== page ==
Don't be so sure that they know the answer to that! As far as the medics are concerned we are just a load of scans, test results and numbers. They look in a book and if this scan result is X they prescribe Y, then you get a side effect and they add Z and so it goes on until you end up like a maraca.
Don't take this in anyway as anti medicine or anti science. The procedure that is followed is the best way of getting the desired outcome, though no one has bothered to find out what that desired outcome is.
A friend of mine recently died of a different cancer. He at least knew what his desired outcome was so was able to choose his treatment accordingly.
I think I will give a short summary of his life story so you can see why he chose his desired outcome. It may help others realise they have a choice and make a decision.
Names and events changed to protect the innocent:
Fred was born during the war worked as an engineer and ended up running a small business. He was happily married and had a small family (who have now taken over the business). He had a comfortable life and enough time and money for hobbies.
I met him in his early 60s
In his mid 60s his wife died of cancer, it was reasonably quick. He mourned her but got on with his life. He then acquired a kidney disease I don't know the full story, he was out of action for about a year, and semi-retired from the business. I think he realised he had to make the most of his life. He had a string of girlfriends, several posh cars, and regularly went to motorrace meetings (not my cup of tea). When I last met him about three months before he died he looked drawn and ill. I asked if he was going to Goodwood race. He said no, I've been there 10 times if I go this time I will be in a wheel chair, I know my friends will do everything for me, but I won't enjoy it, I want to remember it the way I used to enjoy it.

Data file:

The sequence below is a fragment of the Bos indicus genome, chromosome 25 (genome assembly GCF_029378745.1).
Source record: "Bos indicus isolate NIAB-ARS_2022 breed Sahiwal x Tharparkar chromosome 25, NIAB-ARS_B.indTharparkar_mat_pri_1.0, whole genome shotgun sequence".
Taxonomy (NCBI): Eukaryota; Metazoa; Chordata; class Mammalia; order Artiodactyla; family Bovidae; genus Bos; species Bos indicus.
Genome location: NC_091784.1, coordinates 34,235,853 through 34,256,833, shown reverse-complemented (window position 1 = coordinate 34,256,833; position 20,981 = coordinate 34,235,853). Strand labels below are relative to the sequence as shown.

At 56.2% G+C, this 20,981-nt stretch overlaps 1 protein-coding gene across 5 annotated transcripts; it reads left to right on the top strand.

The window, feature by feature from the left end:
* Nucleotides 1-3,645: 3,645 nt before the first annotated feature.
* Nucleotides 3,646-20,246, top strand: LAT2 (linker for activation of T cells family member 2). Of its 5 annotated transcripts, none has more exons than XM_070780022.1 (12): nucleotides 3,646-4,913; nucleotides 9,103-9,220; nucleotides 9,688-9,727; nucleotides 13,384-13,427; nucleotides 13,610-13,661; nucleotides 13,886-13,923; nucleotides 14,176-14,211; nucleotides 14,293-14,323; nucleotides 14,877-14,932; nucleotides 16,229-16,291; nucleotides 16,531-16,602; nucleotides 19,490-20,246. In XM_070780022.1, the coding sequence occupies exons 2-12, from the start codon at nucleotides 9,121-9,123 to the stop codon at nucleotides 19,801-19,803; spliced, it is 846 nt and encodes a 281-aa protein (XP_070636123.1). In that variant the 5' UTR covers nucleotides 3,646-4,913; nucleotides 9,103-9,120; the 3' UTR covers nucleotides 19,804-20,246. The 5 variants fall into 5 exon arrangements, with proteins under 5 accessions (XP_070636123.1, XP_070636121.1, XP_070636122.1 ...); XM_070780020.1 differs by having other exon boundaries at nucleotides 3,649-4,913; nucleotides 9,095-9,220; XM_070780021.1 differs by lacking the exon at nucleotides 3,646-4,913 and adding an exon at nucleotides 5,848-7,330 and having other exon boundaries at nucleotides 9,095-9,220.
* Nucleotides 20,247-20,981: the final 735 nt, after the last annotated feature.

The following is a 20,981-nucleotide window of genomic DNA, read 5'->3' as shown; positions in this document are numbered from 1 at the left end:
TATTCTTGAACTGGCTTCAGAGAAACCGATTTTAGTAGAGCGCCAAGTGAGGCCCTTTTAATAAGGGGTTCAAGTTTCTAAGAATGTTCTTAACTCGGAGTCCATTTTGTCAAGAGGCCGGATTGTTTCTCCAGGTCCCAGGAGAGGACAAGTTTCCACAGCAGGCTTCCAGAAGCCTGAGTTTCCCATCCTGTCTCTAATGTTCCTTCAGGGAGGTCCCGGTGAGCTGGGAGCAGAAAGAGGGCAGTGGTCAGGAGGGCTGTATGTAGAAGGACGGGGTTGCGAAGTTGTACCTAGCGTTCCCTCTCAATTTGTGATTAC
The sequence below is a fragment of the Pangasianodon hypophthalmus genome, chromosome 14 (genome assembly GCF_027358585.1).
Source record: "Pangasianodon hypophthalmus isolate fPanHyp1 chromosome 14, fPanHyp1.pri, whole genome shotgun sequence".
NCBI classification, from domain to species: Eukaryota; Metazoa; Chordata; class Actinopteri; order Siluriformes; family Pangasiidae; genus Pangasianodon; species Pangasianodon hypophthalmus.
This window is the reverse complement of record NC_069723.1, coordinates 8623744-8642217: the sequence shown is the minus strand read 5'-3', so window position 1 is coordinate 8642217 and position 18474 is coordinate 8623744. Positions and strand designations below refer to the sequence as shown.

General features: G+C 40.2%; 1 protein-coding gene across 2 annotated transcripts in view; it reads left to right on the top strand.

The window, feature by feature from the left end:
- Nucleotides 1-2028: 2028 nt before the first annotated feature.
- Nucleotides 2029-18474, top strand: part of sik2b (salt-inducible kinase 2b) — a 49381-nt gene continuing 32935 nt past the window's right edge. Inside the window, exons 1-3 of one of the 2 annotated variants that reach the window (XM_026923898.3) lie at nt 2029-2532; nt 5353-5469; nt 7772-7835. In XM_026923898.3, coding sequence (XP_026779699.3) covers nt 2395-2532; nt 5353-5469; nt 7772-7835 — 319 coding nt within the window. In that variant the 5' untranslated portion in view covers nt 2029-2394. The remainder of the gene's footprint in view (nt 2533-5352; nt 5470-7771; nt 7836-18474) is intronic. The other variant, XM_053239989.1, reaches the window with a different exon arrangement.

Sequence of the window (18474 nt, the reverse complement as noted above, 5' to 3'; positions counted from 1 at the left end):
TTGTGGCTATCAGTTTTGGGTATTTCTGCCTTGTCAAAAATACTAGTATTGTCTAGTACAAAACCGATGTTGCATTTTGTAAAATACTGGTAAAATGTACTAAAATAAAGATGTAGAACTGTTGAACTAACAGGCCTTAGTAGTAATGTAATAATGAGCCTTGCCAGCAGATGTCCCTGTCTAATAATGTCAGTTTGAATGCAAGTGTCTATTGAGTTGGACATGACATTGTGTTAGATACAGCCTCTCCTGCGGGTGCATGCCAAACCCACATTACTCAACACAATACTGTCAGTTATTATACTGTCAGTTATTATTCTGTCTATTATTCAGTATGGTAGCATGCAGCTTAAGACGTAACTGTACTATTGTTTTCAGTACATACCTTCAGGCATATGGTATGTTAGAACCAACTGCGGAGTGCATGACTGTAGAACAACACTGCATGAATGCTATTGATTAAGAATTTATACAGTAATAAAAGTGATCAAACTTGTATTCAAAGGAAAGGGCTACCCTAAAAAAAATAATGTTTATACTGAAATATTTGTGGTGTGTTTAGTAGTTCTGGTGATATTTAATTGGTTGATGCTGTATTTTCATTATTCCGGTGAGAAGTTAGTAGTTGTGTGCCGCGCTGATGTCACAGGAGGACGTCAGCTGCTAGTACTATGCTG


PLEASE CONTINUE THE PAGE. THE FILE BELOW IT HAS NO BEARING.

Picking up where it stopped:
He died a couple of weeks ago. He had pain medication, and hospital treatment to relieve symptoms, but refused chemo, etc. Because of his wife's and his own previous illness he knew what medicine, could and couldn't do. His decision about Goodwood was the same decision he made for his end of life for the same reason.
I am glad I managed to see Fred that last time we were outdoors sitting around a bonfire and he was as happy as ever. Their are probably ten occasions in my life where I have learnt a life lesson, some as early as school days, Fred's Goodwood statement is added to that list. His decision was right for him, no one else; they can make their own decision or just go with the flow. Doesn't matter the destination is the same, try and enjoy the journey.
I started typing this before the other replies, they are far more practical help.
Edited by member 13 Nov 2021 at 10:12
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